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Title:Proactively detecting unreliable tests
Author(s):Gyori, Alex
Director of Research:Marinov, Darko
Doctoral Committee Chair(s):Marinov, Darko
Doctoral Committee Member(s):Parthasarathy, Madhusudan; Xie, Tao; Lahiri, Shuvendu K
Department / Program:Computer Science
Discipline:Computer Science
Degree Granting Institution:University of Illinois at Urbana-Champaign
Subject(s):Unreliable tests
Flaky tests
Proactive detection
Abstract:Regression testing is the most wide-spread method to ensure the quality of software systems. Whenever a change is made to the software, tests are run to ensure bugs are not introduced: if all tests pass, the change is merged into the codebase; otherwise, the developer needs to identify the bug that was introduced by the change. Developers assume that the outcomes of the tests in the regression testing process are reliable, i.e., that the failure indicates a bug introduced by the change. Unfortunately, unreliable tests manage to get into the test suite, slowing down the developers’ workflow and having developers debug not their software but rather the test code or infrastructure. This dissertation presents two techniques to enable developers to more easily and proactively detect and debug unreliable tests early, before they become a problem and slow down the development process. Developers write unreliable tests, which may pass on their machine but may at a later point fail because the environment changes. This dissertation presents a technique to detect when code makes wrong assumptions on underdetermined APIs. While these assumptions may hold in the current environment, they may not hold in the future, causing tests to fail. The technique, NonDex, detects such wrong assumptions by exploring different behaviors that may not manifest in the current implementation, but are allowed by the specification. Furthermore, the dissertation presents PolDet, a technique to detect when tests pollute their environment; such polluting tests can cause other tests to fail or pass seemingly nondeterministically because of the environment pollution rather than changes in the code. The two techniques enable developers to identify when they are introducing unreliability in their test suite and help identify the root causes of the unreliable tests. The results of the evaluation on open-source projects show the techniques are effective at identifying issues in open-source code and also that developers are eager to fix the issues and adopt the tools.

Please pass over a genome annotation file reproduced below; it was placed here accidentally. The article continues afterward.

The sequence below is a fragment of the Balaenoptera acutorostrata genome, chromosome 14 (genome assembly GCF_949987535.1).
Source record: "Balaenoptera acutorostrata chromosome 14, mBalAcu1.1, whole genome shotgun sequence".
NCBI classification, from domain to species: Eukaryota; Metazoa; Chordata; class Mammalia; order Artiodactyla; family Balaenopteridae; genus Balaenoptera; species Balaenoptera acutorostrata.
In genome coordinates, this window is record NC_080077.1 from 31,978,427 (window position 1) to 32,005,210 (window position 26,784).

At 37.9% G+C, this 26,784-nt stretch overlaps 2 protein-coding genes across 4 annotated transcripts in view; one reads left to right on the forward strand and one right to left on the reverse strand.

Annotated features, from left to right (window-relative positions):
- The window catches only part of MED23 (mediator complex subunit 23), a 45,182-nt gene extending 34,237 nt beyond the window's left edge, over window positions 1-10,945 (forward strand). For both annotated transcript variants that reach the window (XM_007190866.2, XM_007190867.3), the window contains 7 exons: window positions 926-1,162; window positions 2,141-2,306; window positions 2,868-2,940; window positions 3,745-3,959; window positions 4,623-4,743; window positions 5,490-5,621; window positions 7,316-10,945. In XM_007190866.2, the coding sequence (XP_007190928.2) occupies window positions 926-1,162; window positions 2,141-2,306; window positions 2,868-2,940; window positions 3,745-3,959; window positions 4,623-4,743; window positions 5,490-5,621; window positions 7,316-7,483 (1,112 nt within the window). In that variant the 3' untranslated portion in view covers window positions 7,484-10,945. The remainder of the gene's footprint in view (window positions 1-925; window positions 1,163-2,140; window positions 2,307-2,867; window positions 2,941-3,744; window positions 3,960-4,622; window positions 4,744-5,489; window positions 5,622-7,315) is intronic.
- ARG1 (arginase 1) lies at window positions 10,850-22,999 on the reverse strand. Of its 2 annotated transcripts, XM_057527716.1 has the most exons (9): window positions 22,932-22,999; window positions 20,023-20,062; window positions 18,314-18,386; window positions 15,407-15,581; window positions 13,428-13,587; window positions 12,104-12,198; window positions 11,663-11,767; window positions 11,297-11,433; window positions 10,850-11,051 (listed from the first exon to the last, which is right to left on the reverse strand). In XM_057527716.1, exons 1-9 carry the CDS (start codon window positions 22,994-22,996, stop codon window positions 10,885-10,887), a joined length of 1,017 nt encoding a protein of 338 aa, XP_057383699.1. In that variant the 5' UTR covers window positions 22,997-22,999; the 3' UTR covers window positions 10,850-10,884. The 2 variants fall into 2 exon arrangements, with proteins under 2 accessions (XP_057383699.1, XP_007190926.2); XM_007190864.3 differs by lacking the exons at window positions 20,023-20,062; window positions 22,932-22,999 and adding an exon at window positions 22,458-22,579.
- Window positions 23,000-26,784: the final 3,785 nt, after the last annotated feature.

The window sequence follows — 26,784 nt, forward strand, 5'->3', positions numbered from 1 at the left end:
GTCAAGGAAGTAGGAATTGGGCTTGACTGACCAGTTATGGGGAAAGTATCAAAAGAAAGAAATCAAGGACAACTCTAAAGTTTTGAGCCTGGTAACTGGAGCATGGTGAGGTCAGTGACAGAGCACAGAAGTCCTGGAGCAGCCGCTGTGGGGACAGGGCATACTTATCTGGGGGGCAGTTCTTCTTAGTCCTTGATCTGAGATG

Issue Date:2017-07-10
Rights Information:Copyright 2017 Alex Gyori
Date Available in IDEALS:2017-09-29
Date Deposited:2017-08

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